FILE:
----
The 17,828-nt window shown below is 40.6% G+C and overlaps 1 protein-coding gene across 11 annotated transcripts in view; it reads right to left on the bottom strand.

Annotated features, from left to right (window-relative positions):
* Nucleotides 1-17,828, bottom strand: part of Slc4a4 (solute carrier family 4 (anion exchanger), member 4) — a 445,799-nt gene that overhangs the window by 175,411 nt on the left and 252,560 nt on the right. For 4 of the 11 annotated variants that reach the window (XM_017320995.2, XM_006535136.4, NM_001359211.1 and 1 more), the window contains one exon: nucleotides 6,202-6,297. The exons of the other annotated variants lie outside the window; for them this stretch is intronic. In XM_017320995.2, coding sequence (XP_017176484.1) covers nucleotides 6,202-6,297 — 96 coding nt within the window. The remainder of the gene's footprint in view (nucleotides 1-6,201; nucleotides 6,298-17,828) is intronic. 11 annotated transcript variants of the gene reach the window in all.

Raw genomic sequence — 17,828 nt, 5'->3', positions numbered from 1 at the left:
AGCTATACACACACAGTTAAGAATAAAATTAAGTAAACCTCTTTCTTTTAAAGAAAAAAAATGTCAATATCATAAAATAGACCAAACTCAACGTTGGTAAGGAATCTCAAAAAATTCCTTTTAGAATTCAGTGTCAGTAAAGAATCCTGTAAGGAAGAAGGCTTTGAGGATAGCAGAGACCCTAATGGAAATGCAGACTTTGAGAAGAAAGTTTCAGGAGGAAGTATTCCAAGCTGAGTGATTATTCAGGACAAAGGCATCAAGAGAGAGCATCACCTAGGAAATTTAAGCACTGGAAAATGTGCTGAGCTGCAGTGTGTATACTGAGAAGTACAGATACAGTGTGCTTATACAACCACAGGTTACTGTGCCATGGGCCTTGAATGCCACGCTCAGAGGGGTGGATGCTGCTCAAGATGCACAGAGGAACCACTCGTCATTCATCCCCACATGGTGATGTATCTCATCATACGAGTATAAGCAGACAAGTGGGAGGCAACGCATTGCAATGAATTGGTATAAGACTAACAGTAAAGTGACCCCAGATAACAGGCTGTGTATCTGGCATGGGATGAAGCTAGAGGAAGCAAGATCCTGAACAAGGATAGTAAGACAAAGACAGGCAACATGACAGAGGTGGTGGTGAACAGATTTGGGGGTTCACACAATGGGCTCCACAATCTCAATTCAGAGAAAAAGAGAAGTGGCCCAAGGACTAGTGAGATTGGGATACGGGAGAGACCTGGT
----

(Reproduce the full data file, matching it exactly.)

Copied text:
The 17,828-nt window shown below is 40.6% G+C and overlaps 1 protein-coding gene across 11 annotated transcripts in view; it reads right to left on the bottom strand.

Annotated features, from left to right (window-relative positions):
* Nucleotides 1-17,828, bottom strand: part of Slc4a4 (solute carrier family 4 (anion exchanger), member 4) — a 445,799-nt gene that overhangs the window by 175,411 nt on the left and 252,560 nt on the right. For 4 of the 11 annotated variants that reach the window (XM_017320995.2, XM_006535136.4, NM_001359211.1 and 1 more), the window contains one exon: nucleotides 6,202-6,297. The exons of the other annotated variants lie outside the window; for them this stretch is intronic. In XM_017320995.2, coding sequence (XP_017176484.1) covers nucleotides 6,202-6,297 — 96 coding nt within the window. The remainder of the gene's footprint in view (nucleotides 1-6,201; nucleotides 6,298-17,828) is intronic. 11 annotated transcript variants of the gene reach the window in all.

Raw genomic sequence — 17,828 nt, 5'->3', positions numbered from 1 at the left:
AGCTATACACACACAGTTAAGAATAAAATTAAGTAAACCTCTTTCTTTTAAAGAAAAAAAATGTCAATATCATAAAATAGACCAAACTCAACGTTGGTAAGGAATCTCAAAAAATTCCTTTTAGAATTCAGTGTCAGTAAAGAATCCTGTAAGGAAGAAGGCTTTGAGGATAGCAGAGACCCTAATGGAAATGCAGACTTTGAGAAGAAAGTTTCAGGAGGAAGTATTCCAAGCTGAGTGATTATTCAGGACAAAGGCATCAAGAGAGAGCATCACCTAGGAAATTTAAGCACTGGAAAATGTGCTGAGCTGCAGTGTGTATACTGAGAAGTACAGATACAGTGTGCTTATACAACCACAGGTTACTGTGCCATGGGCCTTGAATGCCACGCTCAGAGGGGTGGATGCTGCTCAAGATGCACAGAGGAACCACTCGTCATTCATCCCCACATGGTGATGTATCTCATCATACGAGTATAAGCAGACAAGTGGGAGGCAACGCATTGCAATGAATTGGTATAAGACTAACAGTAAAGTGACCCCAGATAACAGGCTGTGTATCTGGCATGGGATGAAGCTAGAGGAAGCAAGATCCTGAACAAGGATAGTAAGACAAAGACAGGCAACATGACAGAGGTGGTGGTGAACAGATTTGGGGGTTCACACAATGGGCTCCACAATCTCAATTCAGAGAAAAAGAGAAGTGGCCCAAGGACTAGTGAGATTGGGATACGGGAGAGACCTGGT